What you say by mentality is a little unclear. Many people with eating disorders deny that they have one, this can be due to a number of reasons but a common one is the view that they cannot be "thin enough" to have an eating disorder due in part to the disproportionate level of attention purely restrictive eating disorders are given in the media. However if you feel you are sure you have an accurate view of your body this may just mean you do not have the body dysmorphia features that are present in some but not all people suffering from eating disorders. There may also be underlying reasons for some behaviours that may look at first sight like an eating disorder eg. Rumination syndrome is often misdiagnosed as bulimia, but it is worth speaking to a doctor to find out whether you have an eating disorder.
Many people with eating disorders experience denial or feeling like things aren't "bad enough" to actually suffer from an eating disorder. With my eating disorder, I always thought that I didn't have a "real eating disorder" despite how much I physically and emotionally suffered. It was helpful for me to discuss with a therapist my feelings surrounding my eating disorder.
One of the best things you can do is get a professional, unbiased opinion. I highly recommend seeing a nutritionist. Either way, it's a great idea to keep a journal of what you eat and drink throughout the day to observe patterns in your habits.
That is a difficult question to answer. Have you seen a dietitian about this? Having physical symptoms doesn't mean one has an ED, but without more details I really can't say whether what you're experiencing is an ED or not....
There are multiple categories that provide different types of symptoms related to eating disorders, it's important not to self diagnose if you have some of these symptoms, you said you have pyshical symptoms but your not sure about any medical symptoms so I suggest you talk to your doctor about it where you could be referred to a psychiatrist and the will do psychological tests to establish whether or not you have an eating disorder.
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October 4th, 2015 7:56pm
Eating disorders are not physical illnesses. The physical manifestations of an eating disorder are simply that--physical manifestations of the actual problem, which is internal and entirely psychological. An eating disorder causes someone to starve themselves, purge, binge eat, etc., which in turn cause more physical problems such as rotting teeth, thinning hair, a dangerously high or low weight...and those physical aspects that are often associated with eating disorders aren't the disorders themselves. They're just symptoms of the actual disease, a disease that's entirely mental. If you're experiencing health issues similar to the health issues that someone with an eating disorder experiences without having the psychological part of an eating disorder you're likely physically ill, not mentally ill. For example, being severely underweight can be caused by many other medical problems and doesn't have the be the result of a person intentionally starving themselves. I think a good way to tell whether you're dealing with a physical or a mental illness might be to ask yourself whether the physical symptoms you're experiencing are being caused by something you're intentionally doing, such as purging your food or restricting your caloric intake, or if the physical symptoms are appearing without you being able to identify a cause.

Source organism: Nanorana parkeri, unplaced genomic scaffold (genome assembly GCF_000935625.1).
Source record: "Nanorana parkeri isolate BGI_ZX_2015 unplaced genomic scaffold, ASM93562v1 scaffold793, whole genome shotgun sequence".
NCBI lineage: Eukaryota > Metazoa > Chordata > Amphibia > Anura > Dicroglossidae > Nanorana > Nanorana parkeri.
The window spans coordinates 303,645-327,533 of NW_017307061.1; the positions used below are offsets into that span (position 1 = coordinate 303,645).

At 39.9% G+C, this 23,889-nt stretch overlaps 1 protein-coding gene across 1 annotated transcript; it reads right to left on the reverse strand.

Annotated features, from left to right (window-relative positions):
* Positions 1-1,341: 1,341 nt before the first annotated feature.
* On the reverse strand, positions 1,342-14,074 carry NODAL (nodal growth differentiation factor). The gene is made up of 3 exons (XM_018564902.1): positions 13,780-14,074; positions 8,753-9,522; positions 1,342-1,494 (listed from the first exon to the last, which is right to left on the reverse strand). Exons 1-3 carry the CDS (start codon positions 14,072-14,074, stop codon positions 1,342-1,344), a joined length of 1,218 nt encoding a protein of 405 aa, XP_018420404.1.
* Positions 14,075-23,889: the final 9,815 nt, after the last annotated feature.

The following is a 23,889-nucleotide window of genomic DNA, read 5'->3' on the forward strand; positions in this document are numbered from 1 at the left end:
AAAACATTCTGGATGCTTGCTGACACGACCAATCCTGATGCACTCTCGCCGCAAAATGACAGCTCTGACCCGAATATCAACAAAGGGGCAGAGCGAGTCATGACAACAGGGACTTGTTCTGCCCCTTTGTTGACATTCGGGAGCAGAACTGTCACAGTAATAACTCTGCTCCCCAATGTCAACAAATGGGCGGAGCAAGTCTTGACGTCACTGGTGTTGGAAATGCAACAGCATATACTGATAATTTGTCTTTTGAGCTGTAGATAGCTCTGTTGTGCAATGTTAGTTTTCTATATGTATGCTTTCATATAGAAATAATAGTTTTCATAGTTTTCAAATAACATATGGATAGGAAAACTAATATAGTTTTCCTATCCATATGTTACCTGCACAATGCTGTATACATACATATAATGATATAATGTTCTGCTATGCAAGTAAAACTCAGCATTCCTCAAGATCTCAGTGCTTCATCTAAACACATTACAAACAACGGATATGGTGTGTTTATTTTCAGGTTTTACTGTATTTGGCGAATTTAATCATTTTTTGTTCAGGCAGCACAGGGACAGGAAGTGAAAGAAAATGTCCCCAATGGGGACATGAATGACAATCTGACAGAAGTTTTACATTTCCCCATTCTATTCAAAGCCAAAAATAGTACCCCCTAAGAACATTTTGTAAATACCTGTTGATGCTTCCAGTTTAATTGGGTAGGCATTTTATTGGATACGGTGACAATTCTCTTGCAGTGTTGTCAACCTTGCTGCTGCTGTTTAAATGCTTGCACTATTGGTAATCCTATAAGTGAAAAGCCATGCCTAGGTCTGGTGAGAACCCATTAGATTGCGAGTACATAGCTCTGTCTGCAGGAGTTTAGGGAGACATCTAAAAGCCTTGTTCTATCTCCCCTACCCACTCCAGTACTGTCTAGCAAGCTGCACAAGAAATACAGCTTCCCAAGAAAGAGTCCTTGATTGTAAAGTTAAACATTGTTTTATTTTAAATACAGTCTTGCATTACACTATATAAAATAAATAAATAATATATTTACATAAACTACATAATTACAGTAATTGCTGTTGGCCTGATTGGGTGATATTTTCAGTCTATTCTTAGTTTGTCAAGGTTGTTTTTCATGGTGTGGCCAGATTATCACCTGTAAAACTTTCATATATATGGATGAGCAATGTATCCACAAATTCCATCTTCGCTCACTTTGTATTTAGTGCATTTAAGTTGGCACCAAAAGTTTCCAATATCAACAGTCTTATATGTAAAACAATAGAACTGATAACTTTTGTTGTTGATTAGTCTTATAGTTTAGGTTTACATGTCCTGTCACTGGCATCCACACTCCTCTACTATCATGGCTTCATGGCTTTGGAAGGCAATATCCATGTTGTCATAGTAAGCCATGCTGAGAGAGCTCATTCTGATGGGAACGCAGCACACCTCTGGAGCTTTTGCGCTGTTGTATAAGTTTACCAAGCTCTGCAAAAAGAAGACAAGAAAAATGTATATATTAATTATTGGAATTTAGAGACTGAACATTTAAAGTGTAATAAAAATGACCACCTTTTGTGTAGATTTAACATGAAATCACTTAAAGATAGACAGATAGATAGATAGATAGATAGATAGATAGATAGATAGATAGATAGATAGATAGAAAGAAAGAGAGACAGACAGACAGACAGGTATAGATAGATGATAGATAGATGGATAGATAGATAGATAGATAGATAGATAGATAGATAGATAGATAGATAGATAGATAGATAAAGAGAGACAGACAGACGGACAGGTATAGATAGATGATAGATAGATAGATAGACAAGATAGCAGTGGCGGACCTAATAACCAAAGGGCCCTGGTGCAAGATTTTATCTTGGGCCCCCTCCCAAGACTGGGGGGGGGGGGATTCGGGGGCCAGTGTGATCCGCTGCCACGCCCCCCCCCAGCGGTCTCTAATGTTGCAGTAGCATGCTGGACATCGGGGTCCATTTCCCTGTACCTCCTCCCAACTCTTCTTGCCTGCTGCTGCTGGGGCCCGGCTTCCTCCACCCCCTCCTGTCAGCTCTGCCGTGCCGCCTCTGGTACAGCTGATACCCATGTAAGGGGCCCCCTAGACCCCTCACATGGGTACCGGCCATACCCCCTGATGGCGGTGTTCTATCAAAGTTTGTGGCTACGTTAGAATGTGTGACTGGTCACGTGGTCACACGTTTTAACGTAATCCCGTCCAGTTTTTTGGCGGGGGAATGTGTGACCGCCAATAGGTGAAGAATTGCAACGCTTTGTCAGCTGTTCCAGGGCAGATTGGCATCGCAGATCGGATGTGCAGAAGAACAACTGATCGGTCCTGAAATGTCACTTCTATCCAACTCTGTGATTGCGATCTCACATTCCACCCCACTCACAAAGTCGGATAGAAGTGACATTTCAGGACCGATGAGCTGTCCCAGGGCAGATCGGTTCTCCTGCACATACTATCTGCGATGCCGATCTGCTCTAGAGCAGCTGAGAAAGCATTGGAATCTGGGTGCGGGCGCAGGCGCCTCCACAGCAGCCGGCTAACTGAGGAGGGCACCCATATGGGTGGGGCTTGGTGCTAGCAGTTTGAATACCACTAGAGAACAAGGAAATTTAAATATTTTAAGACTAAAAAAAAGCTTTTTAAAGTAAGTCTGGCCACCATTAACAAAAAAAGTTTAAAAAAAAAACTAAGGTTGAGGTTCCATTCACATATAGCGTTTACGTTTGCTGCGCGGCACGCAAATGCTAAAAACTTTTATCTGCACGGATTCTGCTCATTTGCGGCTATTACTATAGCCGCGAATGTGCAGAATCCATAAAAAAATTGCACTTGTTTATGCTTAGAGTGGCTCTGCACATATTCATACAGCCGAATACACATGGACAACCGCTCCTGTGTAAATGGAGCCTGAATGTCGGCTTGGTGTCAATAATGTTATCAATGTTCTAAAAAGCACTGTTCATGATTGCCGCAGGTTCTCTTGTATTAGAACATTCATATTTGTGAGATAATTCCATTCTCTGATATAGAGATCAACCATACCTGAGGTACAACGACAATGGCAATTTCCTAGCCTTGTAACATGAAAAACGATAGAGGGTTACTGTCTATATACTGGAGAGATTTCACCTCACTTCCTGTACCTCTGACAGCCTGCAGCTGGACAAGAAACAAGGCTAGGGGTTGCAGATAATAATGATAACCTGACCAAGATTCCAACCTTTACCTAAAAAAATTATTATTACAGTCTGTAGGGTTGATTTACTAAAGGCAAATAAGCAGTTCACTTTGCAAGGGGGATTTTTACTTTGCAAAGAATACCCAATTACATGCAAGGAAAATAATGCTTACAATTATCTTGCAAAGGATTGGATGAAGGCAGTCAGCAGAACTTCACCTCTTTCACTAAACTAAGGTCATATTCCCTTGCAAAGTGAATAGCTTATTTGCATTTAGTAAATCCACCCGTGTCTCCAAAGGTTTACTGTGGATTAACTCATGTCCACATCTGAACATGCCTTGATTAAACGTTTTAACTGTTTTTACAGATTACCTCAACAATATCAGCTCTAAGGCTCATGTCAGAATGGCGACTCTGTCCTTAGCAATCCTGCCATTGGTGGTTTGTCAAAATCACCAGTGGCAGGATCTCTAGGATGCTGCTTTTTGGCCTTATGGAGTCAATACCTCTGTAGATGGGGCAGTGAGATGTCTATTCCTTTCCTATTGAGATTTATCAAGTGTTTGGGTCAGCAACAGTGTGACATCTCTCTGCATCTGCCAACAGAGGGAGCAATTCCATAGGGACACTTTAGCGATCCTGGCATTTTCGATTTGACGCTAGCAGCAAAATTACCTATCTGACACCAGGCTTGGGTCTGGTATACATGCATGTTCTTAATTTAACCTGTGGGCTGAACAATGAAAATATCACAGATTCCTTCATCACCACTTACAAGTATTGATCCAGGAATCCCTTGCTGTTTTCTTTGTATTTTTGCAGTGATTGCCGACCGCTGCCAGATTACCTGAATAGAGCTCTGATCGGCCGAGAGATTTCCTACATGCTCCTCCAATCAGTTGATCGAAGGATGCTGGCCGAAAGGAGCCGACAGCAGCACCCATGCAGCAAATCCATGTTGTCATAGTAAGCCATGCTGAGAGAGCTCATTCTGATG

Ultimately, to be officially diagnosed with an eating disorder, you would have to see a doctor or a therapist. In terms of having a good sense of whether you have one, it typically involves both the physical symptoms and the mental/emotional ones. If you are experiencing only the physical symptoms, there may be something else going on that is worth talking to a doctor about because drastic weight loss or gain, restricting, binging, and purging are all very dangerous physical things, whether or not the initial cause is an eating disorder.
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June 13th, 2016 8:30am
You can ask yourself this questions: how do you feel about eating? Do you think food is the enemy? Do you feel bad after eating? Do you feel you want to punish yourself after eating too many ? If the answers are mostly negative, it is likely that you have eating disorder.
There are many different variations of eating disorders. You have to look at your relationship with food, and the behaviors that accompany them. However, your best way of finding out, will be going to see a person highly trained in eating disorders They will be able to asses your particular situation and provide you with the answer you need and how to handle your relationship with food. The worst thing to do would be to Google your symptoms. And please know that if you do have an eating disorder, that it can be managed with the proper treatment and support.